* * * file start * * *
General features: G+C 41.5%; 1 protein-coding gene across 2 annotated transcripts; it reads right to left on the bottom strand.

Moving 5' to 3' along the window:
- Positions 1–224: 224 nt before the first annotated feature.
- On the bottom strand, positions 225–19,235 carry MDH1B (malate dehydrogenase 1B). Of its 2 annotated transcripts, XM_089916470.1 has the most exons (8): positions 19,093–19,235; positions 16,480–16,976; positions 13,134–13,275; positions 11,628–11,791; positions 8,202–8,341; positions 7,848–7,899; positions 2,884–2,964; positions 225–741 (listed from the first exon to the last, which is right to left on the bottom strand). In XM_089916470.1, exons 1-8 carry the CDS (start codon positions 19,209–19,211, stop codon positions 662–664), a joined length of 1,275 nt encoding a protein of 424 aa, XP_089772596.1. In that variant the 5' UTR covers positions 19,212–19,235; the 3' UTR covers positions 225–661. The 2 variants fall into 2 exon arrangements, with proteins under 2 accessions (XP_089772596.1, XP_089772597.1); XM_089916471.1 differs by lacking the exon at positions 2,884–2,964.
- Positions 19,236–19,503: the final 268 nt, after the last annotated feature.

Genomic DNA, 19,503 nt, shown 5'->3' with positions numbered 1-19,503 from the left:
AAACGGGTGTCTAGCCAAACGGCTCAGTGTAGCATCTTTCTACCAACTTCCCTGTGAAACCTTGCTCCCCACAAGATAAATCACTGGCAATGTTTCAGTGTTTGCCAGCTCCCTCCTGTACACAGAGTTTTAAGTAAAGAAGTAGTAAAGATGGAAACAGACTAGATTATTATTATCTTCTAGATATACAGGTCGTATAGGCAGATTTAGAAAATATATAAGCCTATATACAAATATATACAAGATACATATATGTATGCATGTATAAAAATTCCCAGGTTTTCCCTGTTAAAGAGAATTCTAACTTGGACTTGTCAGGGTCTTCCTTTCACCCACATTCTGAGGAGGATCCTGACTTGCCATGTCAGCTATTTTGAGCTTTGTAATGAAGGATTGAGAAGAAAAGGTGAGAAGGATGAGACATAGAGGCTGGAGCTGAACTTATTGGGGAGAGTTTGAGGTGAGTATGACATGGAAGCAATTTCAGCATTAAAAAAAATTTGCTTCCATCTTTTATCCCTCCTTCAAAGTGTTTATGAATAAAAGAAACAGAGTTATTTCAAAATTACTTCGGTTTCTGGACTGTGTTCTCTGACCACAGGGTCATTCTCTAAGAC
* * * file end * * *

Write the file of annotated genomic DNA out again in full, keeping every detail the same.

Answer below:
General features: G+C 41.5%; 1 protein-coding gene across 2 annotated transcripts; it reads right to left on the bottom strand.

Moving 5' to 3' along the window:
- Positions 1–224: 224 nt before the first annotated feature.
- On the bottom strand, positions 225–19,235 carry MDH1B (malate dehydrogenase 1B). Of its 2 annotated transcripts, XM_089916470.1 has the most exons (8): positions 19,093–19,235; positions 16,480–16,976; positions 13,134–13,275; positions 11,628–11,791; positions 8,202–8,341; positions 7,848–7,899; positions 2,884–2,964; positions 225–741 (listed from the first exon to the last, which is right to left on the bottom strand). In XM_089916470.1, exons 1-8 carry the CDS (start codon positions 19,209–19,211, stop codon positions 662–664), a joined length of 1,275 nt encoding a protein of 424 aa, XP_089772596.1. In that variant the 5' UTR covers positions 19,212–19,235; the 3' UTR covers positions 225–661. The 2 variants fall into 2 exon arrangements, with proteins under 2 accessions (XP_089772596.1, XP_089772597.1); XM_089916471.1 differs by lacking the exon at positions 2,884–2,964.
- Positions 19,236–19,503: the final 268 nt, after the last annotated feature.

Genomic DNA, 19,503 nt, shown 5'->3' with positions numbered 1-19,503 from the left:
AAACGGGTGTCTAGCCAAACGGCTCAGTGTAGCATCTTTCTACCAACTTCCCTGTGAAACCTTGCTCCCCACAAGATAAATCACTGGCAATGTTTCAGTGTTTGCCAGCTCCCTCCTGTACACAGAGTTTTAAGTAAAGAAGTAGTAAAGATGGAAACAGACTAGATTATTATTATCTTCTAGATATACAGGTCGTATAGGCAGATTTAGAAAATATATAAGCCTATATACAAATATATACAAGATACATATATGTATGCATGTATAAAAATTCCCAGGTTTTCCCTGTTAAAGAGAATTCTAACTTGGACTTGTCAGGGTCTTCCTTTCACCCACATTCTGAGGAGGATCCTGACTTGCCATGTCAGCTATTTTGAGCTTTGTAATGAAGGATTGAGAAGAAAAGGTGAGAAGGATGAGACATAGAGGCTGGAGCTGAACTTATTGGGGAGAGTTTGAGGTGAGTATGACATGGAAGCAATTTCAGCATTAAAAAAAATTTGCTTCCATCTTTTATCCCTCCTTCAAAGTGTTTATGAATAAAAGAAACAGAGTTATTTCAAAATTACTTCGGTTTCTGGACTGTGTTCTCTGACCACAGGGTCATTCTCTAAGAC